What would you do if your teenager told you she was going to join the Mormon church? That question hadn't occurred to me, but a new book on raising teenagers, Like, Whatever, has given me a new perspective on how to make faith, and questioning it, a bigger part of our family life.
That's just one of the surprising finds in this parenting book, which I came across via the suburban mom mafia, having met editor Rebecca Kahlenberg through another journalist mom at my daughter's preschool. Rebecca's the experienced mother of four, ages 19 through 6, but she says that she learned new tricks in the process of editing the book—including the science of why it's critical that kids get at least 100 hours of driving practice with a parent in the car before heading off on their own, which she's now in the midst of with her 15-year-old.
The book's chapters are written by parents, and in the first person, but it's heavily researched, with many of the writers being experts, not just moms and dads. It's also surprisingly upbeat, considering that it tackles tough subjects like drinking, drugs, sex, and discipline. "It's an optimistic look at raising teens," says Kahlenberg. "Looking at the magic and the mystery as well as the occasional misery. This is a time in kids' lives when you still have a big influence on them. Peers and media are also important, but you're still the parent." Some highlights:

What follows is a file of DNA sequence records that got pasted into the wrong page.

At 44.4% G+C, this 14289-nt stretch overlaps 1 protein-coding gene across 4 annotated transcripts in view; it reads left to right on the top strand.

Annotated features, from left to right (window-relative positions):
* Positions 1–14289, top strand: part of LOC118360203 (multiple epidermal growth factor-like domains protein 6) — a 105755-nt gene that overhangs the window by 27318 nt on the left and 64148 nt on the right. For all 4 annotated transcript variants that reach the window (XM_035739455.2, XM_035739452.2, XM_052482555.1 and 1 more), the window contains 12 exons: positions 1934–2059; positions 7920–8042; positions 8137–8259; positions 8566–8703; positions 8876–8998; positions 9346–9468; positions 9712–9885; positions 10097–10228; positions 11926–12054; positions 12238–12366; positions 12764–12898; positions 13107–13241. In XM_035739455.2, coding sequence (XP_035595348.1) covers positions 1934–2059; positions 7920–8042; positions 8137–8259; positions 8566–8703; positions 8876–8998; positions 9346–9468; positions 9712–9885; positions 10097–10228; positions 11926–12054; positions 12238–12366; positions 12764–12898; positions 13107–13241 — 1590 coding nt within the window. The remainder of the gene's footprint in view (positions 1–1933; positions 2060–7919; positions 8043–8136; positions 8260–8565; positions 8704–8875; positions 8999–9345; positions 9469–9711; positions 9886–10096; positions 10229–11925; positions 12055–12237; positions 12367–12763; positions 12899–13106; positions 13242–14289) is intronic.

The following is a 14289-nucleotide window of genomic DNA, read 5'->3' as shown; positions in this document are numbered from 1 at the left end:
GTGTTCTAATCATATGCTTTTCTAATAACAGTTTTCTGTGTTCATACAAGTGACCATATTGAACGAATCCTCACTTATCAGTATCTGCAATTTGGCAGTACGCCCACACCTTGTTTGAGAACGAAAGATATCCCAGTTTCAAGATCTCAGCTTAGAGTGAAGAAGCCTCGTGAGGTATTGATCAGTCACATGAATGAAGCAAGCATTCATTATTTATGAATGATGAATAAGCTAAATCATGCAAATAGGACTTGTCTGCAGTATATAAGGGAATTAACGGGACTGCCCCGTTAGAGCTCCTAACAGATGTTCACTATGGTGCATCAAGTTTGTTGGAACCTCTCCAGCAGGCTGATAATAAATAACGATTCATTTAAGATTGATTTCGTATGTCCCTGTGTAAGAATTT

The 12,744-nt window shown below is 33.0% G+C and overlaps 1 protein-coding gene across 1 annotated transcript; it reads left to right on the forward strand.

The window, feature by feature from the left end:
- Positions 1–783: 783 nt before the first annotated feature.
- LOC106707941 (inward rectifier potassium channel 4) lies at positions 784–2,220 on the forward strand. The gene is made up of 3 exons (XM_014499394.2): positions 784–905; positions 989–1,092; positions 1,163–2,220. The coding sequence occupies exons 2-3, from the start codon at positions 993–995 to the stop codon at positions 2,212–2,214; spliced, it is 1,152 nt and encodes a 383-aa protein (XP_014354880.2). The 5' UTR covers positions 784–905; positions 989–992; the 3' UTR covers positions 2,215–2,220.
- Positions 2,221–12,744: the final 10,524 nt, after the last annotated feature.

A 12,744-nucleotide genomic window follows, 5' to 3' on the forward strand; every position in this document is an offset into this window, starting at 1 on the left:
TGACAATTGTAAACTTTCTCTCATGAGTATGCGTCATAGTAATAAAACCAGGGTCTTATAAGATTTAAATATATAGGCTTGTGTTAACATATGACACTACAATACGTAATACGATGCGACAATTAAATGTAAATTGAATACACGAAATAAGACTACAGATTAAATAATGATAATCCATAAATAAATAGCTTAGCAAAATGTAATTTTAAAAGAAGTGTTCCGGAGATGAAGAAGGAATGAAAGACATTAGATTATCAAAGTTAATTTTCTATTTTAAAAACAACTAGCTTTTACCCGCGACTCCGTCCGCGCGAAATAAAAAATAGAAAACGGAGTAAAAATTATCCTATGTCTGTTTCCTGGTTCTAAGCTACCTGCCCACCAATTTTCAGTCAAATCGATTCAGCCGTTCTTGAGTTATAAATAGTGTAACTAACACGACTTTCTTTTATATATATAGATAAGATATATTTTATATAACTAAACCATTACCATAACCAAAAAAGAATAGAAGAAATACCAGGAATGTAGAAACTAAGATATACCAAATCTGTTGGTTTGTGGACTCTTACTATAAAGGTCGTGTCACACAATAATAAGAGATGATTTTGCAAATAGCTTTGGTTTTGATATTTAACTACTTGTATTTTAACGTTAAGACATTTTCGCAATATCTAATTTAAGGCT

- Wondering how to explain why you aren't going to pop for a $150 pair of jeans? Janet Bodnar, author of the book Raising Money Smart Kids, tells in the money chapter how she went on Oprah and showed a family how to use Monopoly money to give their kids a grasp of where the money goes. The pile of family cash going to federal and state withholding taxes was a big surprise to the free-spending teenagers.
- The majority of teenagers say a spiritual life is important to them, but many parents shy away from talking about religion. Ann Cochran writes about how as a born-again Christian (who had been raised Catholic), she came to terms with her son's decision to join the Church of Jesus Christ of Latter-day Saints.
- You can evaluate whether your child is really ready to learn to drive by considering their physical coordination, attention span, and level of maturity. If you think they're not ready, do nothing. Phil Berardelli, the author of Safe Young Drivers: A Guide for Parents and Teens, points out that every state in the union has laws that require parents to sign off before a child under age 18 can get a license.
- Move the TV out of the kid's bedroom if you have a hard time prying them away. Another simple way to limit screen time: Don't buy a game system until the kid is 16, says Dana Kornfeld, a pediatrician in Bethesda, Md. By then, she says, teenagers are old enough to handle the excitement of gaming without disappearing from the real world.
"Don't just try to survive," says Kahlenberg. "Make the most of these years."